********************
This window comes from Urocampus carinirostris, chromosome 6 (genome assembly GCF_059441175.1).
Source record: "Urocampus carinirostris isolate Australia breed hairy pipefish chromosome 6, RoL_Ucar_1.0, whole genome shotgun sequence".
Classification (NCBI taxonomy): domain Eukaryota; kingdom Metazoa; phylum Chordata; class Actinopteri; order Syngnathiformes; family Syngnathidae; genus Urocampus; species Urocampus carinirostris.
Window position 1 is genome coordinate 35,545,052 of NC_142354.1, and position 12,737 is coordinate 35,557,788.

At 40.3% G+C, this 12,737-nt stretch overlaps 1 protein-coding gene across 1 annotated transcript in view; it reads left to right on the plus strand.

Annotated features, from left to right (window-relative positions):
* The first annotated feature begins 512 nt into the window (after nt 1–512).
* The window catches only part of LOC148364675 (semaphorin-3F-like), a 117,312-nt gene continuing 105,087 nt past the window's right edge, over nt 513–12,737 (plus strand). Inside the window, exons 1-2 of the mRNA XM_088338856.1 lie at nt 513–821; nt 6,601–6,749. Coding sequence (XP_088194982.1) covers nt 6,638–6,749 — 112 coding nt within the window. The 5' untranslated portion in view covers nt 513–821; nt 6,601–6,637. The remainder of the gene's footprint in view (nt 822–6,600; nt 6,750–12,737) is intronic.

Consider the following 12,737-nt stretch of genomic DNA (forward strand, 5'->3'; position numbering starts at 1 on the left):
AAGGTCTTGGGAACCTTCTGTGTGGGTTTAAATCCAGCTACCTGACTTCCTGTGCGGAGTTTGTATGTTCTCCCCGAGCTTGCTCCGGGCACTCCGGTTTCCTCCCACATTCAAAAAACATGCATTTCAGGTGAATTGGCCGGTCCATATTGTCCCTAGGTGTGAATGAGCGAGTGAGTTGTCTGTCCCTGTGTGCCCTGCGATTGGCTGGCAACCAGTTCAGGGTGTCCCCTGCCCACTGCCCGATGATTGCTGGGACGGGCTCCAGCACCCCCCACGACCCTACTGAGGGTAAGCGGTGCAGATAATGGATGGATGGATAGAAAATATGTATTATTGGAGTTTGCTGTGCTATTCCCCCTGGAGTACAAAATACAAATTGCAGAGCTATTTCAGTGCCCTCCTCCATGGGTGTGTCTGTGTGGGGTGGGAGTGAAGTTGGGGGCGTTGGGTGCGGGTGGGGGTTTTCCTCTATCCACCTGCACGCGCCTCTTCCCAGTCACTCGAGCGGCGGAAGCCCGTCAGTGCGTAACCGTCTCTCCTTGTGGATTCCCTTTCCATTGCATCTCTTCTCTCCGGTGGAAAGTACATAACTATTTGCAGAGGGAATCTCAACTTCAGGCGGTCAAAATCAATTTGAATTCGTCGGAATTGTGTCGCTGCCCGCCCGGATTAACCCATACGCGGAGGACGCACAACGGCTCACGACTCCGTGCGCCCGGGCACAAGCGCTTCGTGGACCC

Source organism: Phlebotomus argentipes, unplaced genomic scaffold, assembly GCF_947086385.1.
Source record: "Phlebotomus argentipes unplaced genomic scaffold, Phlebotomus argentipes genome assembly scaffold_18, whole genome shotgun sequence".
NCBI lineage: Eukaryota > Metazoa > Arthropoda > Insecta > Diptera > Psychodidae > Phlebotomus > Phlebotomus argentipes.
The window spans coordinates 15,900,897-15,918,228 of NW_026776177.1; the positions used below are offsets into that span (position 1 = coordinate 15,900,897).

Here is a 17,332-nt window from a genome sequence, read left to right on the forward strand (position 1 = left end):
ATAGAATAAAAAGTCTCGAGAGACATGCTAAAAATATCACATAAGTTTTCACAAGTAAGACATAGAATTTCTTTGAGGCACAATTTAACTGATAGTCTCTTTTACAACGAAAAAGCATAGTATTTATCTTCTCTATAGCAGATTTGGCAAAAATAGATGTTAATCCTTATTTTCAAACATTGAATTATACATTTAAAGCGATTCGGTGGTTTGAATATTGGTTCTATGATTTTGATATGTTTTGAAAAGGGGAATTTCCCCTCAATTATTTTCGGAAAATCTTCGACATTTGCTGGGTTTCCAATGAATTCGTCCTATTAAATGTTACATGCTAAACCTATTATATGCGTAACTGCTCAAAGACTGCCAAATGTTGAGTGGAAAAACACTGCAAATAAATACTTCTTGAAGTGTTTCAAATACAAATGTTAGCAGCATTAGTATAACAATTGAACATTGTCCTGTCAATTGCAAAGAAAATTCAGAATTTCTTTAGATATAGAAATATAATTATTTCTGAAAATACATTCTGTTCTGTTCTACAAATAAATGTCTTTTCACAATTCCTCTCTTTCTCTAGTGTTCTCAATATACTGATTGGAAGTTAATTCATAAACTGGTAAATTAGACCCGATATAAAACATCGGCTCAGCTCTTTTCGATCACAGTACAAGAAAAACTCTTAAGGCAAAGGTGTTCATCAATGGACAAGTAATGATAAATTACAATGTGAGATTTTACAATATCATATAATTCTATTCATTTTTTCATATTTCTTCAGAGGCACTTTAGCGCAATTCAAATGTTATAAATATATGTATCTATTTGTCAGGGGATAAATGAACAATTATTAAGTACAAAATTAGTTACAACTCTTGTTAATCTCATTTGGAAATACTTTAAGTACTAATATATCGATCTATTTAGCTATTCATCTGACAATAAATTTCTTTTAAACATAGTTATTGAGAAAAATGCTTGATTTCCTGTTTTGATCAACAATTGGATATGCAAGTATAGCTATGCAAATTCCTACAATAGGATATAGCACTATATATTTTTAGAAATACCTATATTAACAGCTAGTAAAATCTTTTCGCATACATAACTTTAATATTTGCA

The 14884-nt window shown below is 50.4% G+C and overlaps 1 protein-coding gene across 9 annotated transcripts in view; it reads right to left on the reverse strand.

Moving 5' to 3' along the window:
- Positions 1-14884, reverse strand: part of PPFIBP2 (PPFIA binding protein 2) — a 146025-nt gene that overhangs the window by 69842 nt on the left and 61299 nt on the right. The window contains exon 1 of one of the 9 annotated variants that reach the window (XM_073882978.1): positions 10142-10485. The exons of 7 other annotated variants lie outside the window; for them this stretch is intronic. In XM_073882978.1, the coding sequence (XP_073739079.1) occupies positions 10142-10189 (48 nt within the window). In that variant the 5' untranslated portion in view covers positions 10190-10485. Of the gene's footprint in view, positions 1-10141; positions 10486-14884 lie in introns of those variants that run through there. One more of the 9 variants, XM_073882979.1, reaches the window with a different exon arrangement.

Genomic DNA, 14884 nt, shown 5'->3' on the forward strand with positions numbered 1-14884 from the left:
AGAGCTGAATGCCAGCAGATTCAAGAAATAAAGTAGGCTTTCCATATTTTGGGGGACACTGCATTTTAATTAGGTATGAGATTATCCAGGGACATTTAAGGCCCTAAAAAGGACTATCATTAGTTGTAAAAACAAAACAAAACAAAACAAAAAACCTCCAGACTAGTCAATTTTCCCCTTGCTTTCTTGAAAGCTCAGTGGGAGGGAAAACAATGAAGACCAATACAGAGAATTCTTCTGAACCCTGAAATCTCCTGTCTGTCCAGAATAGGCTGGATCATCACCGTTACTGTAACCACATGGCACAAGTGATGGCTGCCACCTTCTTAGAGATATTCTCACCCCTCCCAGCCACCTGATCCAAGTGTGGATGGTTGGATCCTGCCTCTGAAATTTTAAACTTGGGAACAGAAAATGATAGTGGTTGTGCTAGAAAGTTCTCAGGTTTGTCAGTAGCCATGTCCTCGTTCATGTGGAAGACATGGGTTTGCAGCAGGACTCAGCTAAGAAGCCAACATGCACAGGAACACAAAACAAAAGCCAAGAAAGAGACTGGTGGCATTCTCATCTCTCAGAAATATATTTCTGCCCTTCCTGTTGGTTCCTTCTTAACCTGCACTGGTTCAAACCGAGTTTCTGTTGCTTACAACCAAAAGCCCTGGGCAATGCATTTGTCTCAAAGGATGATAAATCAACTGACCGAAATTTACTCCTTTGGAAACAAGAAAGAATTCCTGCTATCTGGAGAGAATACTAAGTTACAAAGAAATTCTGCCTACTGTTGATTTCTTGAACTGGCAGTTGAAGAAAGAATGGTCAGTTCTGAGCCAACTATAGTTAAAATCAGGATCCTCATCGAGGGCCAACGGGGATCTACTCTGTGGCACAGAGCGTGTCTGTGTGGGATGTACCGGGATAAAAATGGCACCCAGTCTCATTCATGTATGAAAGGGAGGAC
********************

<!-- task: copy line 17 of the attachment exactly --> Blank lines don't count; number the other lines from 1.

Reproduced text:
The 14884-nt window shown below is 50.4% G+C and overlaps 1 protein-coding gene across 9 annotated transcripts in view; it reads right to left on the reverse strand.